My wife and I spent the last two days working on our sailboat, the “Santa Maria.”  We didn’t choose our boat’s name but inherited it. Of course, the name is not all we inherited, and as every boat owner will tell you, buying a boat is rather like purchasing an invoice.  This was doubly the case with the sainted lady; she was in sore straits when we got her, and we have plugged away at healing her.  In order to mitigate the threat of financial insolvency, we have been doing most of the work all on our own: painting the deck and interior, making new cushions, replacing the marine plywood inside, etc.  The repairs are done in a lop-sided fashion.  I am the strong-man who does my wife’s wise bidding.  She is the mind, I am the muscles; she the master planner, I the measure once saw twice man.

 

Each year we tackle a new project.  This year we decided to paint the hull.  This hull has been painted before – not by us – in a piece meal fashion.  Many shades of white cover up bumps and so forth.  On Saturday we bought a power buffer and some cleaning material to strip away some of the crud that has accrued over the years.  I have to say, I love doing this sort of work.  It is mindless, and after a busy week at work I find myself reveling in muscular engagement, the mindless repetition, the fresh wind on the face, the to and fro conversations with my wife and passers-by.  And it always feels good to begin a project that has an identifiable beginning, middle and ending – even if it is only one step in a long journey.  This happened to me with the hull cleansing process, a necessary preparatory stage in painting it.  But sometimes even small steps in a journey are a trip of their own.

 

As I cleaned up the port side of the hull, I noted a kind of shadow emerge; something of a faint outline of a word, a call number, a what?  Slowly, I could see it was an old name.  Santa Maria has not always been named after the blessed virgin.  As I cleaned and peered, it became clear that her name was once Abishag (I had to look it up).  For those of you as poor at Bible trivia as me, Abishag was the young woman who used to keep the aged David warm when his health deteriorated (1 Kings 1:1-4).  The bible is quick to vouch for young Abishag’s good reputation.  It is reported that nothing untoward transpired between the two.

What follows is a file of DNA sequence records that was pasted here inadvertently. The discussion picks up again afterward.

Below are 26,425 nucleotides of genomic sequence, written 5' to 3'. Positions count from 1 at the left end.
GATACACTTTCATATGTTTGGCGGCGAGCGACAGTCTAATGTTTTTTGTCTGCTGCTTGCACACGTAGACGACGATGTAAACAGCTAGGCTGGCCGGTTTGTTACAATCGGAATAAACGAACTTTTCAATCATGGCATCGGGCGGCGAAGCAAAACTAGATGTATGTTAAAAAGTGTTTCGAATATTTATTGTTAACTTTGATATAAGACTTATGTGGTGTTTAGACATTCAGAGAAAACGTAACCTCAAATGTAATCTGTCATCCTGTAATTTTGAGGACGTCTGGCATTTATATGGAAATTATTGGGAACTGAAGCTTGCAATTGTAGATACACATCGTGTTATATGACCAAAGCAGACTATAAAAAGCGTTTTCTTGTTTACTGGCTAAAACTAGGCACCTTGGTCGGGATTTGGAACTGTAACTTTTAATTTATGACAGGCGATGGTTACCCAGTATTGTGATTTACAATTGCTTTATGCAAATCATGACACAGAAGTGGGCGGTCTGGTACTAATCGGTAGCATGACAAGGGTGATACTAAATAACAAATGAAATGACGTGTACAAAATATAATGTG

I like the idea that this boat has these two biblical referents.  We have always wondered a bit about whether we should keep “Santa Maria” as a name, since it wasn’t our choice.  Changing, however, isn’t as simple as getting a new stencil – dire omens attend a boat whose name has been changed apart from the proper protocol.  Moreover, choosing a name willy-nilly has not appealed to us, and so when we saw Abishag, we began to wonder whether we should return her to her more original name, which had been hiding under our very noses for a long time.  And so, my ever resourceful wife, took to the internet, where she found that Abishag is not an unknown name for boats.  She did observe, however, that the owners of Abishags tended to be Davids.  It was decided.  I don’t have a David bone in my body, and so, “Santa Maria” she shall remain.  I may, however, take to calling her Abishag when coaxing her through difficult shoals, something to remind me of her humble beginnings.  Underneath every saint is a servant girl or boy, doing the bidding of the king, and wondering what will come of that.